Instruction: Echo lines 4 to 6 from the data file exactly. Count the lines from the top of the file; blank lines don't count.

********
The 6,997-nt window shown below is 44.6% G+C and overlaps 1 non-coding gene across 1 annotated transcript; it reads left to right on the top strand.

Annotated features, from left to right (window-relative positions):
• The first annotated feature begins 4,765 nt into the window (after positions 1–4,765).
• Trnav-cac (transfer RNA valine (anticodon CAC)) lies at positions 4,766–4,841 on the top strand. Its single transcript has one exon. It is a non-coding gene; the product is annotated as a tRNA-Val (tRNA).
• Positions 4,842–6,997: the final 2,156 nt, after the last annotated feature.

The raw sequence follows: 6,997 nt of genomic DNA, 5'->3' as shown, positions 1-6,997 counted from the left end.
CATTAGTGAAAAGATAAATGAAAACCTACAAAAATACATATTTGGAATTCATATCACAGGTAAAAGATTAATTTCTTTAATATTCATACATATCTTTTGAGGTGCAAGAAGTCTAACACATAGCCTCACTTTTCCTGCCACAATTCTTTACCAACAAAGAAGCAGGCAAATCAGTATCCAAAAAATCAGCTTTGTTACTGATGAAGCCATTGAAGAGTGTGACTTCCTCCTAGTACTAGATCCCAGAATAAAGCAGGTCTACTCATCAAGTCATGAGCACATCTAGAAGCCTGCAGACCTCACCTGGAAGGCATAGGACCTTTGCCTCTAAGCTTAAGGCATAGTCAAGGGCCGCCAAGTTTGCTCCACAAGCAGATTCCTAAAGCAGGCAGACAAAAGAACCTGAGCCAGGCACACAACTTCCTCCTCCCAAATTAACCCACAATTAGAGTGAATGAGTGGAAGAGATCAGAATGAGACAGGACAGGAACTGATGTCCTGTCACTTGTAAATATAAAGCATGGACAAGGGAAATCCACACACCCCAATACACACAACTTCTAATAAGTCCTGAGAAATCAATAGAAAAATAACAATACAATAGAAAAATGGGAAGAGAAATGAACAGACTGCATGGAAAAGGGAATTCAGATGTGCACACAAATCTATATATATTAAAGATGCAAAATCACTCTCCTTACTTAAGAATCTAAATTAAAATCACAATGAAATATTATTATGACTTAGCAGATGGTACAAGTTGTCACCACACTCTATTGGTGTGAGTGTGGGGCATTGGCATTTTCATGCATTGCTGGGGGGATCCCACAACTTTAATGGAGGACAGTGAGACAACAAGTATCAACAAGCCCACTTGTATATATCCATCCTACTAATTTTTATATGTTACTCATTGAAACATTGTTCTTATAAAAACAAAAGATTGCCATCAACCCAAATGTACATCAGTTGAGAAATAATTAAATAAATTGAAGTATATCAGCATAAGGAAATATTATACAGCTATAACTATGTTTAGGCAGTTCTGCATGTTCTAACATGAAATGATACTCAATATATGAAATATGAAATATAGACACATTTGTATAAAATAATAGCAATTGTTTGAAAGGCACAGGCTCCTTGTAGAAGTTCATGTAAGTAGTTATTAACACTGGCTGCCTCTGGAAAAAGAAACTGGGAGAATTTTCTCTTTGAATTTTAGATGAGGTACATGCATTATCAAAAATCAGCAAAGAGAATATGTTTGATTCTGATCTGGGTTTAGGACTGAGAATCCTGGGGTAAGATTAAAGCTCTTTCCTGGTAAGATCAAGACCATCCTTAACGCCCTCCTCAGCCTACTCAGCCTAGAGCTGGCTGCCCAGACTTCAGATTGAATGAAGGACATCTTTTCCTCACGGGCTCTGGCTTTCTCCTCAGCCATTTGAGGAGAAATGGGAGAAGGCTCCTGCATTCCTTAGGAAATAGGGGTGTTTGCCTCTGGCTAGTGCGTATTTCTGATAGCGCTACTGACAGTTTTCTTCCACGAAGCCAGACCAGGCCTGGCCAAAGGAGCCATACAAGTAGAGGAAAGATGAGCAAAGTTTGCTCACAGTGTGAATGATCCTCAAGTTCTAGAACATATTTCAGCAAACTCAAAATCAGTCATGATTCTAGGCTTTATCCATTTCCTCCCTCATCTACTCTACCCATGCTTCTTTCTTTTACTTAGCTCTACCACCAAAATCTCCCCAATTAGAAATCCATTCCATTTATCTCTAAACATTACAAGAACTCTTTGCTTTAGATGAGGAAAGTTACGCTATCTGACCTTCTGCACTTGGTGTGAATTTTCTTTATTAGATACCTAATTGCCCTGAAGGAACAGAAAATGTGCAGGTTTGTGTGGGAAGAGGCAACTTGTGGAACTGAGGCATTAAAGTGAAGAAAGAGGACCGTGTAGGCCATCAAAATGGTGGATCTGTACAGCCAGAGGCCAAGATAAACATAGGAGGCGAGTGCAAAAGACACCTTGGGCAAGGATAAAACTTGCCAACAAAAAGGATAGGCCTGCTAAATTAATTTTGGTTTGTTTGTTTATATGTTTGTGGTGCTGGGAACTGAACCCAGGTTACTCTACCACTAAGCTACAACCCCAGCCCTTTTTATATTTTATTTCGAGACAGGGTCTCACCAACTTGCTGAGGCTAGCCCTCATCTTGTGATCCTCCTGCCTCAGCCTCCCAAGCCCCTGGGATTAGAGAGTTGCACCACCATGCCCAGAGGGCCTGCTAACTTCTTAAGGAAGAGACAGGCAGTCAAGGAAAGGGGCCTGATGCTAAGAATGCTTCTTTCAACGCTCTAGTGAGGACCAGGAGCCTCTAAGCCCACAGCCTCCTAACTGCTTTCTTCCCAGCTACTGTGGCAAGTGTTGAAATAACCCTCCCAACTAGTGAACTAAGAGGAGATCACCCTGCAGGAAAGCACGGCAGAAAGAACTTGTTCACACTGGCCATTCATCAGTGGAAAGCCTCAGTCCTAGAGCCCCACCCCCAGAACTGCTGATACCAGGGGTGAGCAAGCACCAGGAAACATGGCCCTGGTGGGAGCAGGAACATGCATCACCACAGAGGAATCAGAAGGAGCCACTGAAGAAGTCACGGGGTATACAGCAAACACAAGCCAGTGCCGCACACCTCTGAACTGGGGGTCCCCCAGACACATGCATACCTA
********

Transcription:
• Trnav-cac (transfer RNA valine (anticodon CAC)) lies at positions 4,766–4,841 on the top strand. Its single transcript has one exon. It is a non-coding gene; the product is annotated as a tRNA-Val (tRNA).
• Positions 4,842–6,997: the final 2,156 nt, after the last annotated feature.

The raw sequence follows: 6,997 nt of genomic DNA, 5'->3' as shown, positions 1-6,997 counted from the left end.